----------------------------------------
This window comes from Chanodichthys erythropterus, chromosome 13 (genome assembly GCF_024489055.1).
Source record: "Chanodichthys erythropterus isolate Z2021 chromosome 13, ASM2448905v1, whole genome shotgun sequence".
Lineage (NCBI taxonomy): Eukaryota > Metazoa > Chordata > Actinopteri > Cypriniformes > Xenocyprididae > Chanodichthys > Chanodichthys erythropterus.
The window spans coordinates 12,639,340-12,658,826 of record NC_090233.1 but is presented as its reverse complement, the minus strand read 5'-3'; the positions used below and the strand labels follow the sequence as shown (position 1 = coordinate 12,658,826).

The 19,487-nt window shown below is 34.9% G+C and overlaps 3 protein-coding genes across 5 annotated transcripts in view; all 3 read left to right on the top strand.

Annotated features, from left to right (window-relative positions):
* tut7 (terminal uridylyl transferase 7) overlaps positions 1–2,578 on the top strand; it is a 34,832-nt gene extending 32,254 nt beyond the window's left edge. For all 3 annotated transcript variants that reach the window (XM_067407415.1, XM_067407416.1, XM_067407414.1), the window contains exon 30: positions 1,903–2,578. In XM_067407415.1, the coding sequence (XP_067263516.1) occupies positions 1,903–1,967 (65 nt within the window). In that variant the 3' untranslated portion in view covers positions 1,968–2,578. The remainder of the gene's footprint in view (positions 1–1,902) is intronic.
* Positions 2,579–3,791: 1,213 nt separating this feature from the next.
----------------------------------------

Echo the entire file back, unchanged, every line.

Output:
This window comes from Chanodichthys erythropterus, chromosome 13 (genome assembly GCF_024489055.1).
Source record: "Chanodichthys erythropterus isolate Z2021 chromosome 13, ASM2448905v1, whole genome shotgun sequence".
Lineage (NCBI taxonomy): Eukaryota > Metazoa > Chordata > Actinopteri > Cypriniformes > Xenocyprididae > Chanodichthys > Chanodichthys erythropterus.
The window spans coordinates 12,639,340-12,658,826 of record NC_090233.1 but is presented as its reverse complement, the minus strand read 5'-3'; the positions used below and the strand labels follow the sequence as shown (position 1 = coordinate 12,658,826).

The 19,487-nt window shown below is 34.9% G+C and overlaps 3 protein-coding genes across 5 annotated transcripts in view; all 3 read left to right on the top strand.

Annotated features, from left to right (window-relative positions):
* tut7 (terminal uridylyl transferase 7) overlaps positions 1–2,578 on the top strand; it is a 34,832-nt gene extending 32,254 nt beyond the window's left edge. For all 3 annotated transcript variants that reach the window (XM_067407415.1, XM_067407416.1, XM_067407414.1), the window contains exon 30: positions 1,903–2,578. In XM_067407415.1, the coding sequence (XP_067263516.1) occupies positions 1,903–1,967 (65 nt within the window). In that variant the 3' untranslated portion in view covers positions 1,968–2,578. The remainder of the gene's footprint in view (positions 1–1,902) is intronic.
* Positions 2,579–3,791: 1,213 nt separating this feature from the next.